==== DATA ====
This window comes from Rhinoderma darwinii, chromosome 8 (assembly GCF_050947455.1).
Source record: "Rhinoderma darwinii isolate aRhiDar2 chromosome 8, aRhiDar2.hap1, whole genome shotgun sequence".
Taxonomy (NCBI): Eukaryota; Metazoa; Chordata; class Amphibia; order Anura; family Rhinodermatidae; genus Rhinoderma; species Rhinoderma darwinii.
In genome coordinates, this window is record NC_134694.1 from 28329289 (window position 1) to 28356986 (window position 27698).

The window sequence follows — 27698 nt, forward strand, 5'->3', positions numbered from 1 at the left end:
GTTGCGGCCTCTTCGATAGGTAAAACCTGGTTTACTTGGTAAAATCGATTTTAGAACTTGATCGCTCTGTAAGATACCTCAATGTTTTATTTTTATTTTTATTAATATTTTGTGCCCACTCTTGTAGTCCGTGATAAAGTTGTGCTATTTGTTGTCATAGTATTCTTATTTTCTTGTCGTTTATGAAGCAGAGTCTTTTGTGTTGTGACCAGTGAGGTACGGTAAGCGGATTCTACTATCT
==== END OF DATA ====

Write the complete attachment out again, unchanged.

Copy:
This window comes from Rhinoderma darwinii, chromosome 8 (assembly GCF_050947455.1).
Source record: "Rhinoderma darwinii isolate aRhiDar2 chromosome 8, aRhiDar2.hap1, whole genome shotgun sequence".
Taxonomy (NCBI): Eukaryota; Metazoa; Chordata; class Amphibia; order Anura; family Rhinodermatidae; genus Rhinoderma; species Rhinoderma darwinii.
In genome coordinates, this window is record NC_134694.1 from 28329289 (window position 1) to 28356986 (window position 27698).

The window sequence follows — 27698 nt, forward strand, 5'->3', positions numbered from 1 at the left end:
GTTGCGGCCTCTTCGATAGGTAAAACCTGGTTTACTTGGTAAAATCGATTTTAGAACTTGATCGCTCTGTAAGATACCTCAATGTTTTATTTTTATTTTTATTAATATTTTGTGCCCACTCTTGTAGTCCGTGATAAAGTTGTGCTATTTGTTGTCATAGTATTCTTATTTTCTTGTCGTTTATGAAGCAGAGTCTTTTGTGTTGTGACCAGTGAGGTACGGTAAGCGGATTCTACTATCT